By Sermoncentral on Nov 8, 2017
"The God who draws near to Sutherland Springs is the suffering, sympathetic God-man, Jesus Christ. No one else can feel what he has felt. No one else can love like he can love. No one else can heal like he can heal. No one else can save like he can save."
We do not have a high priest who is unable to sympathize . . . but one who in every respect has been tested as we are. (Hebrews 4:15)
Mass murder is why Jesus came into the world the way he did. What kind of Savior do we need when our hearts are shredded by brutal loss?
We need a suffering Savior. We need a Savior who has tasted the cup of horror we are being forced to drink.
And that is how he came. He knew what this world needed. Not a comedian. Not a sports hero. Not a movie star. Not a political genius. Not a doctor. Not even a pastor. The world needed what no mere man could be.
The world needed a suffering Sovereign. Mere suffering would not do. Mere sovereignty would not do. The one is not strong enough to save; the other is not weak enough to sympathize.
So he came as who he was: the compassionate King. The crushed Conqueror. The lamb-like Lion. The suffering Sovereign.
Now he comes to Sutherland Springs, Texas.
- Perfected through suffering. (Hebrews 2:10)
- Hated by the proud. (John 7:7)
- Demonized by the strong. (Matthew 9:34)
- Willingly poor. (2 Corinthians 8:9)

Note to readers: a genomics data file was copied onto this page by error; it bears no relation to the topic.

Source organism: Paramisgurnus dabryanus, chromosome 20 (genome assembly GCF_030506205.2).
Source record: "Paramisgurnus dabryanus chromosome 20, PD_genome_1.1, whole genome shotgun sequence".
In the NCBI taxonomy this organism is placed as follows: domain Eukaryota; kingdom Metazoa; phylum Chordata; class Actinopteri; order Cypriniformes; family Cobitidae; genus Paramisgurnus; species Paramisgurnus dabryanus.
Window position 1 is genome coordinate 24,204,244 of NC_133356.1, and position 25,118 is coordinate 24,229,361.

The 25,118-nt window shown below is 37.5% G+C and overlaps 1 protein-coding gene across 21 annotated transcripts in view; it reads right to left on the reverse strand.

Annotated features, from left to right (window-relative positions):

- A man of sorrows and acquainted with grief. (Isaiah 53:3)
- Planning to be crushed. (Isaiah 53:5)
- Despised and rejected. (Isaiah 53:3)
- Ready to be wounded. (Isaiah 53:5)
- Submissive like a lamb led to the slaughter (Isaiah 53:7)
- Enduring anguish. (Isaiah 53:11)
- Poured out in death. (Isaiah 53:12)
- Risen to help. (Romans 14:7–9)
The God who draws near to Sutherland Springs is the suffering, sympathetic God-man, Jesus Christ. No one else can feel what he has felt. No one else can love like he can love. No one else can heal like he can heal. No one else can save like he can save.
After the shooting at Columbine High School in Littleton, Colorado, on April 20, 1999, John Piper wrote a response to give some pastoral help for how to care for people who have endured great suffering. In the wake of September 11, 2001, he expanded that response: 21 Ways to Comfort Those Who Are Suffering.
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